Ever since we watched them roll into our neighborhoods and downtown streets, food trucks have owned us. Our heads turn. Our stomachs growl. And, no matter how long the line, we’re there knowing it’s worth the wait.

Food trucks are a reason for celebration. Just ask Shontae Jackson, chef/owner of Steel Magnolia Food Truck and Catering. Jackson put in the effort to get her truck. From a young age, she wanted to own a restaurant.

“My mother signed my work permit so that I could get a job at Kendal (at Oberlin) when I was 14,” she says.

After high school she spent seven years at Mercy Health working as a nutritional coordinator managing a staff of 15, helping the cooking line, monitoring trays and matching patients’ food with their dietary restrictions.

Jackson never lost sight of her dream. Recognizing the need for a formal education, she registered in the culinary arts program at Lorain County Community College.

“I took some time off to be a mom but went back to school,” she says. That’s when her energy kicked in.

Jackson returned to Kendal at Oberlin. This time, she was a specialty chef. “I piloted a program based on using previously prepared food and preventing waste. I’d add different flavors and create new items.” The residents loved it. They were excited about the introduction of crab rangoon, watermelon and prosciutto-wrapped asparagus, shepherd’s pie with beef tenderloin and leg of lamb gyros.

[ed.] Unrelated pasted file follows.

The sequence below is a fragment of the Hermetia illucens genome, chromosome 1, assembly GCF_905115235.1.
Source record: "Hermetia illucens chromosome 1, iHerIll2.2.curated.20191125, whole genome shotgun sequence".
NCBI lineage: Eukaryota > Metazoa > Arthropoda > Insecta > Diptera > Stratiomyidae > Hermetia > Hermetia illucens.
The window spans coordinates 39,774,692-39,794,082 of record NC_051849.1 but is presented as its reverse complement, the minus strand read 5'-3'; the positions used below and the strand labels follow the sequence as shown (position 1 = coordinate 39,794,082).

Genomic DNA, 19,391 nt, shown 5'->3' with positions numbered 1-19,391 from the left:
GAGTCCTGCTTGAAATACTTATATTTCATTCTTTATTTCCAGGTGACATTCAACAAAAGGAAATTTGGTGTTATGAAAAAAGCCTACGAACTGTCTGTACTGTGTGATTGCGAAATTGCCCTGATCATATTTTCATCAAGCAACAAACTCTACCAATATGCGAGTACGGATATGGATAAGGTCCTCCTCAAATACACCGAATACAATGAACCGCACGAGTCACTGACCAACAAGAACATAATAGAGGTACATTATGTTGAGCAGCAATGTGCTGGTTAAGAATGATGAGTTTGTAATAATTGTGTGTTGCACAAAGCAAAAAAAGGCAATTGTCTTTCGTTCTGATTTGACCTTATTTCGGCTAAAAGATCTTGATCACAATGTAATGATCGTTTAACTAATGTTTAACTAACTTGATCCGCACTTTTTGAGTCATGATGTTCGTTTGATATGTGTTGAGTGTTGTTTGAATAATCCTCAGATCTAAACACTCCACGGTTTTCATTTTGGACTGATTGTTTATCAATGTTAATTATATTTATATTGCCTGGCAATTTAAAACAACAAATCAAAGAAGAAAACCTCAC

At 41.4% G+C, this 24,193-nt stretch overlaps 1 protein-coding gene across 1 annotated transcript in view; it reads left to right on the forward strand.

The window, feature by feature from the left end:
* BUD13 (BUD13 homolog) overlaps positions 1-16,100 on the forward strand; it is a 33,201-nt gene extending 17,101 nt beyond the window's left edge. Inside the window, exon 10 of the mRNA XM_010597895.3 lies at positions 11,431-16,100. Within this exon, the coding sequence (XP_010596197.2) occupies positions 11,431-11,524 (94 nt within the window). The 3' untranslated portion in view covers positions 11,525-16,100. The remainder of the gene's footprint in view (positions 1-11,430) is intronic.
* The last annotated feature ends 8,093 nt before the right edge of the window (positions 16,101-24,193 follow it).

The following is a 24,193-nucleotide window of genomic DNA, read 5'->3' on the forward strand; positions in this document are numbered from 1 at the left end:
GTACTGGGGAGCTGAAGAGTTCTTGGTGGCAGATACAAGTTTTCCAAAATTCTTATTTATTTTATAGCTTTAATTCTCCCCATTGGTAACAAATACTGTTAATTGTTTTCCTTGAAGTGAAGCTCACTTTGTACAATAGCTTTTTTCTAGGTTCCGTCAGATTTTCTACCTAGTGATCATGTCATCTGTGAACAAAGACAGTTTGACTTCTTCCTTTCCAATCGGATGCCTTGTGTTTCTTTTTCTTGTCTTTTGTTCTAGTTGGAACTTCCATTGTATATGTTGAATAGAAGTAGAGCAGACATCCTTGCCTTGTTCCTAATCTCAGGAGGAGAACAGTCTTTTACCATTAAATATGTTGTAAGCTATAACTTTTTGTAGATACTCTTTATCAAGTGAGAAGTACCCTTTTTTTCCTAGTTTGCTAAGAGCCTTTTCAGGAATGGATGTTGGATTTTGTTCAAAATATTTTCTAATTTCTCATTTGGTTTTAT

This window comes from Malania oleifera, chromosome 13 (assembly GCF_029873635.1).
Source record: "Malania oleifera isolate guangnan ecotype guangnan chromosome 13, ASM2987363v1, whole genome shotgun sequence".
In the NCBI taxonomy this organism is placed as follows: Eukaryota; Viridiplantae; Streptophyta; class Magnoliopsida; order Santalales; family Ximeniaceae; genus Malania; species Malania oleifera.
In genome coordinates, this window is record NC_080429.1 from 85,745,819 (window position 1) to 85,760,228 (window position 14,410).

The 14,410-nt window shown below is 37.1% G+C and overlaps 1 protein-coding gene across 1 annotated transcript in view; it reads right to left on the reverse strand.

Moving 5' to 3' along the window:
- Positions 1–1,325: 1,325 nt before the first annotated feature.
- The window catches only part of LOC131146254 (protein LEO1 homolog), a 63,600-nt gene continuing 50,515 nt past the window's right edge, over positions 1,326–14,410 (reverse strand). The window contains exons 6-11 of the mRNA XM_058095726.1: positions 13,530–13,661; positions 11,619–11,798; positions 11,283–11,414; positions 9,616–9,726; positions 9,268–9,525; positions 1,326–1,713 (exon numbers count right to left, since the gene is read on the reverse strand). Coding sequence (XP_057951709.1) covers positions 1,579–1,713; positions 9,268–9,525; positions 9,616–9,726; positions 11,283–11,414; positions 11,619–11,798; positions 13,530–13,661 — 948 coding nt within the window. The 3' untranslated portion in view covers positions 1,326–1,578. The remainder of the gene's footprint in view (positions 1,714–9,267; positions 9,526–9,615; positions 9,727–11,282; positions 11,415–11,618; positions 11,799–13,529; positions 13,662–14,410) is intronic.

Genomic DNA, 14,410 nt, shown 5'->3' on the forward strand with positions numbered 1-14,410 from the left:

Jackson began attending seminars conducted by the NEO LaunchNET to learn to operate a business. At one session, she struck up a conversation with Lee Kolz, past director of NEO LaunchNET. A former attorney, Kolz mentioned that a coworker was friendly with Matthew Dooley, the owner of a food truck that was sitting idle. Jackson saw her opportunity.

“When I saw the truck, I fell in love. It was shiny and new. Everything worked.” Well, almost everything. In addition to helping her learn the ropes of operating the truck, Dooley also repaired a frozen pipe.

With financial help from family and friends, she was in business.

“So many people helped me every step of the way,” she says. “They helped me with my dream. People believed in my story.”

Word of Jackson’s internationally inspired cuisine spread quickly. She began catering private events and launched the food truck program at Oberlin College. She continues to gain support from Lorain County Community College while also working some campus events. On the Rocks, a climbing facility in Amherst, invited her to bring her food truck to the facility, and she participated in the Elyria Home and Garden Show and the Huron Herb Fest.

Now, the mother of three says her children marvel at her success. “For my children to see how this happened and how windows opened for me is the best.” Jackson’s 17-year-old daughter and mother work with her on the truck. Her 13-year-old son works in the kitchen. And, her 7-year-old son washes vegetables. “He’s the boss,” she says.

As for the restaurant? Stay tuned. “It will probably happen within five years. I want the plates, the beautiful surroundings. I can’t do that on a truck.”

“I’m always inspired,” she adds. That remains her inspiration.